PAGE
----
The past few weeks have seen a flurry of legal activity in regard to the recent ruling banning federal funding for human embryonic stem cell (hESC) research.
The preliminary injunction issued on Aug. 23 by the District of Columbia District Court found that funding from the National Institutes of Health for hESC research was illegal, and was to stand until a trial matching plaintiffs James Sherley and Theresa Deisher against the federal government was decided. In response, the U.S. Department of Justice, on behalf of the U.S. Department of Health and Human Services, filed a motion to lift the injunction. The motion initially was denied by the District Court, but, on Sept. 9, a federal appeals court sided with the government and stayed the preliminary injunction, pending a hearing tomorrow. The hearing will resolve whether or not the injunction will remain in place until conclusion of the forthcoming trial, for which a date has yet to be set.
Almost immediately after the motion was stayed Sept. 9, the NIH resumed intramural hESC research and re-admitted competing hESC grants into its original slots within the peer-review system. Active noncompeting grants also were deemed eligible to be renewed.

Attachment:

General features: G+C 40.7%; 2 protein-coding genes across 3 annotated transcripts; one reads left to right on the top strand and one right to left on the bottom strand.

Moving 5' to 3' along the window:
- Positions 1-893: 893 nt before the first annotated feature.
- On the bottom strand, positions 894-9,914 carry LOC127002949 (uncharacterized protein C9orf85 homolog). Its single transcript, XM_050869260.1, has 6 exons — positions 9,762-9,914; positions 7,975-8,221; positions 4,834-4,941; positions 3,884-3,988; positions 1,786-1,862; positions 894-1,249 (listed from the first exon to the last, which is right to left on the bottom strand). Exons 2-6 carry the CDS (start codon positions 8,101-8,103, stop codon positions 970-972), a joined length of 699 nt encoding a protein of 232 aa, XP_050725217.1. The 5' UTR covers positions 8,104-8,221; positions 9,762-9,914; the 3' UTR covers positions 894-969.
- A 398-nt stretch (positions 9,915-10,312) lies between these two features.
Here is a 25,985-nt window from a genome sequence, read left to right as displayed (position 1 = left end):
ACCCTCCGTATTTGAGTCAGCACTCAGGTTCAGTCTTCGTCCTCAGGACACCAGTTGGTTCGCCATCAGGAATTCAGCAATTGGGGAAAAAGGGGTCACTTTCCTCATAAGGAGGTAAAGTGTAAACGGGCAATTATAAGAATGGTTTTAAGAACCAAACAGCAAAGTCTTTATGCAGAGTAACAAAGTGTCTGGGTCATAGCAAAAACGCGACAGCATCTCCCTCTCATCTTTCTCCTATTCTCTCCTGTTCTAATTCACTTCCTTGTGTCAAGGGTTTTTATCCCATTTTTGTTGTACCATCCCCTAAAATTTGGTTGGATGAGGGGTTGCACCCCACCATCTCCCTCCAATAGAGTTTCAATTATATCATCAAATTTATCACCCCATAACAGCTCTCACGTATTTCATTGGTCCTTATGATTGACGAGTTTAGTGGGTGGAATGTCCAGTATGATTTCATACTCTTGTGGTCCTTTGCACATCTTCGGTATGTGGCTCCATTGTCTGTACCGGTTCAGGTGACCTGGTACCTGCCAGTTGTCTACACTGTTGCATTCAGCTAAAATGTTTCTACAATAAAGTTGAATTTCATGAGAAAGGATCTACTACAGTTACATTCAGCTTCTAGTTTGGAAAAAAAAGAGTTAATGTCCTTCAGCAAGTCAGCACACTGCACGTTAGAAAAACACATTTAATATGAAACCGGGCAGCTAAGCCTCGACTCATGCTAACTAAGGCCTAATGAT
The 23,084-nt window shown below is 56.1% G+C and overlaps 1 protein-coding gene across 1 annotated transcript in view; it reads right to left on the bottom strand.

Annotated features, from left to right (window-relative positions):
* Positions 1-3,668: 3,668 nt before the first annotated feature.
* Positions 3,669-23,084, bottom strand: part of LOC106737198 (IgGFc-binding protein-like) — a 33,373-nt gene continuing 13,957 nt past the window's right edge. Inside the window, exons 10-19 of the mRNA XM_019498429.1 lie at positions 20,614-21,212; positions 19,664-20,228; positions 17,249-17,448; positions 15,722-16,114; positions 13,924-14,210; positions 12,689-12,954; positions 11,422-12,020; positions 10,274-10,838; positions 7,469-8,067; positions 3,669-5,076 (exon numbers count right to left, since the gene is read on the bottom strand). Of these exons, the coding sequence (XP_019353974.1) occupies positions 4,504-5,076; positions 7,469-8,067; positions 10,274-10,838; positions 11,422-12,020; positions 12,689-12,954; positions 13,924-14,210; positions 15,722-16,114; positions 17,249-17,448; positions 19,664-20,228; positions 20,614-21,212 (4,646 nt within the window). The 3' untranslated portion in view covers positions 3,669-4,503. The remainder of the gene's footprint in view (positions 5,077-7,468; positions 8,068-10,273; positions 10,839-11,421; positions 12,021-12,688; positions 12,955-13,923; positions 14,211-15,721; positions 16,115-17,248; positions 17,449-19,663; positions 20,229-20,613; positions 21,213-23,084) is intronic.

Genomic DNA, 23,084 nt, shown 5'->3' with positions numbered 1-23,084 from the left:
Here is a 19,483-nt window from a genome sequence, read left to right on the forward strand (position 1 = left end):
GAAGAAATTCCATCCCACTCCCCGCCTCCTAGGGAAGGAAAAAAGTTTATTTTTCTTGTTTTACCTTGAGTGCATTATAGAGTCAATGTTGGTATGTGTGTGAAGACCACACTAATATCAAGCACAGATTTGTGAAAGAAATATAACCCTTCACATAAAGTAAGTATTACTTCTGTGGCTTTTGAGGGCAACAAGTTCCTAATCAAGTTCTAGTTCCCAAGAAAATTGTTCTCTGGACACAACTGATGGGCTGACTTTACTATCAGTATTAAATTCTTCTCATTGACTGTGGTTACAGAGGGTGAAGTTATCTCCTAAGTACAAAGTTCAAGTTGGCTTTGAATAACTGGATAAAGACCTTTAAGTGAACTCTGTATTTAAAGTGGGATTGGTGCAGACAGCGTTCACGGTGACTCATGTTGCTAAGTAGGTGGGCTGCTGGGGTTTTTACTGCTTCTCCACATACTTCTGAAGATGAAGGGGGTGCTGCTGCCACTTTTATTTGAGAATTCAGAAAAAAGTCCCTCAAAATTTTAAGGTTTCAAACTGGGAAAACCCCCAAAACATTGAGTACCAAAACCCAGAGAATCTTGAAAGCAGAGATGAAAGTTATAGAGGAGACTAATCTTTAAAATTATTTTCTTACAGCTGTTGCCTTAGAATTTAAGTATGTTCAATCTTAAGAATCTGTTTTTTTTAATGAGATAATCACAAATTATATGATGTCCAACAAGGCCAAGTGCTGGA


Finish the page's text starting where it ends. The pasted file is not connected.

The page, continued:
Lawmakers also have been active. Upon returning from the August recess, U.S. Sen. Arlen Specter, D-Pa., introduced S.B. 3766, the Stem Cell Research Advancement Act of 2010, which would codify into law the executive order issued by President Obama on March 9, 2009 that expanded the number of hESC lines available for federal funding.
On Sept. 16, U.S. Sen. Tom Harkin, D-Iowa, chairman of the Labor, Health and Human Services subcommittee of the Senate appropriations committee, held a hearing featuring testimony from various witnesses, including NIH Director Francis S. Collins, stem cell researchers George Daley, Sean Morrison and Jean Peduzzi-Nelson, and U.S. Sen. Roger Wicker, co-author of the Dickey-Wicker amendment that bars the use of federal funds for destruction of human embryos.
On Wednesday, the University of California filed a motion to join the case as an intervener. In a press release, the university, which receives nearly $20 million for hESC research across its ten campuses, explains its decision as necessary “to directly weigh in with the court regarding the harm to research institutions” caused by the initial decision. If granted, the motion effectively will allow the university to join HHS as a defendant in the upcoming trial.